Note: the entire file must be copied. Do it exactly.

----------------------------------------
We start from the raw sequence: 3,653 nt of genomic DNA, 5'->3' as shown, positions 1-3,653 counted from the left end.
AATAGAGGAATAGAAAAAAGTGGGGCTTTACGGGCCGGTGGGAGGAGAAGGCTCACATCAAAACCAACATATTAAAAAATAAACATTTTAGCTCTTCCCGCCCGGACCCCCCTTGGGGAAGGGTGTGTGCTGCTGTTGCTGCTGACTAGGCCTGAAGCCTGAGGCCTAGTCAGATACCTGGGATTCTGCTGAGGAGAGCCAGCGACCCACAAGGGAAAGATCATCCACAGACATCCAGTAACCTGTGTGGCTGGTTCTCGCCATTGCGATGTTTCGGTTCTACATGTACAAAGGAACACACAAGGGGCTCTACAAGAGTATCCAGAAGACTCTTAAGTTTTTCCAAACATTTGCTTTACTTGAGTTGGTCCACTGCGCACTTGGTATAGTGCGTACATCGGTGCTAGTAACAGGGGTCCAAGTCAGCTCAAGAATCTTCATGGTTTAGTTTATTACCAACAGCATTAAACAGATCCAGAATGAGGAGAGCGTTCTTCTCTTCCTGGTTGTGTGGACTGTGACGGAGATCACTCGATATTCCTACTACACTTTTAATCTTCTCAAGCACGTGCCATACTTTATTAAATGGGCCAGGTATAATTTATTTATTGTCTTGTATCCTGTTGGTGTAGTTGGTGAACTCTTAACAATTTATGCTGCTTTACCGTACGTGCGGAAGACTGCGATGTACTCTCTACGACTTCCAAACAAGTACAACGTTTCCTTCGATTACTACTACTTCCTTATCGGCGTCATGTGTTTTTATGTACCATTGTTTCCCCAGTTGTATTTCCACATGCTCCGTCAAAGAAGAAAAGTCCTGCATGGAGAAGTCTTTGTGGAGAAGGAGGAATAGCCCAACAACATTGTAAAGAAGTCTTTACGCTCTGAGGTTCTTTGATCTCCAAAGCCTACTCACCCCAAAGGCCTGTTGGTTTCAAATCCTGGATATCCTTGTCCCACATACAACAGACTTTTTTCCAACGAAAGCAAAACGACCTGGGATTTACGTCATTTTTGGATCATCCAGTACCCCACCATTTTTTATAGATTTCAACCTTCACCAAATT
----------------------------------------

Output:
We start from the raw sequence: 3,653 nt of genomic DNA, 5'->3' as shown, positions 1-3,653 counted from the left end.
AATAGAGGAATAGAAAAAAGTGGGGCTTTACGGGCCGGTGGGAGGAGAAGGCTCACATCAAAACCAACATATTAAAAAATAAACATTTTAGCTCTTCCCGCCCGGACCCCCCTTGGGGAAGGGTGTGTGCTGCTGTTGCTGCTGACTAGGCCTGAAGCCTGAGGCCTAGTCAGATACCTGGGATTCTGCTGAGGAGAGCCAGCGACCCACAAGGGAAAGATCATCCACAGACATCCAGTAACCTGTGTGGCTGGTTCTCGCCATTGCGATGTTTCGGTTCTACATGTACAAAGGAACACACAAGGGGCTCTACAAGAGTATCCAGAAGACTCTTAAGTTTTTCCAAACATTTGCTTTACTTGAGTTGGTCCACTGCGCACTTGGTATAGTGCGTACATCGGTGCTAGTAACAGGGGTCCAAGTCAGCTCAAGAATCTTCATGGTTTAGTTTATTACCAACAGCATTAAACAGATCCAGAATGAGGAGAGCGTTCTTCTCTTCCTGGTTGTGTGGACTGTGACGGAGATCACTCGATATTCCTACTACACTTTTAATCTTCTCAAGCACGTGCCATACTTTATTAAATGGGCCAGGTATAATTTATTTATTGTCTTGTATCCTGTTGGTGTAGTTGGTGAACTCTTAACAATTTATGCTGCTTTACCGTACGTGCGGAAGACTGCGATGTACTCTCTACGACTTCCAAACAAGTACAACGTTTCCTTCGATTACTACTACTTCCTTATCGGCGTCATGTGTTTTTATGTACCATTGTTTCCCCAGTTGTATTTCCACATGCTCCGTCAAAGAAGAAAAGTCCTGCATGGAGAAGTCTTTGTGGAGAAGGAGGAATAGCCCAACAACATTGTAAAGAAGTCTTTACGCTCTGAGGTTCTTTGATCTCCAAAGCCTACTCACCCCAAAGGCCTGTTGGTTTCAAATCCTGGATATCCTTGTCCCACATACAACAGACTTTTTTCCAACGAAAGCAAAACGACCTGGGATTTACGTCATTTTTGGATCATCCAGTACCCCACCATTTTTTATAGATTTCAACCTTCACCAAATT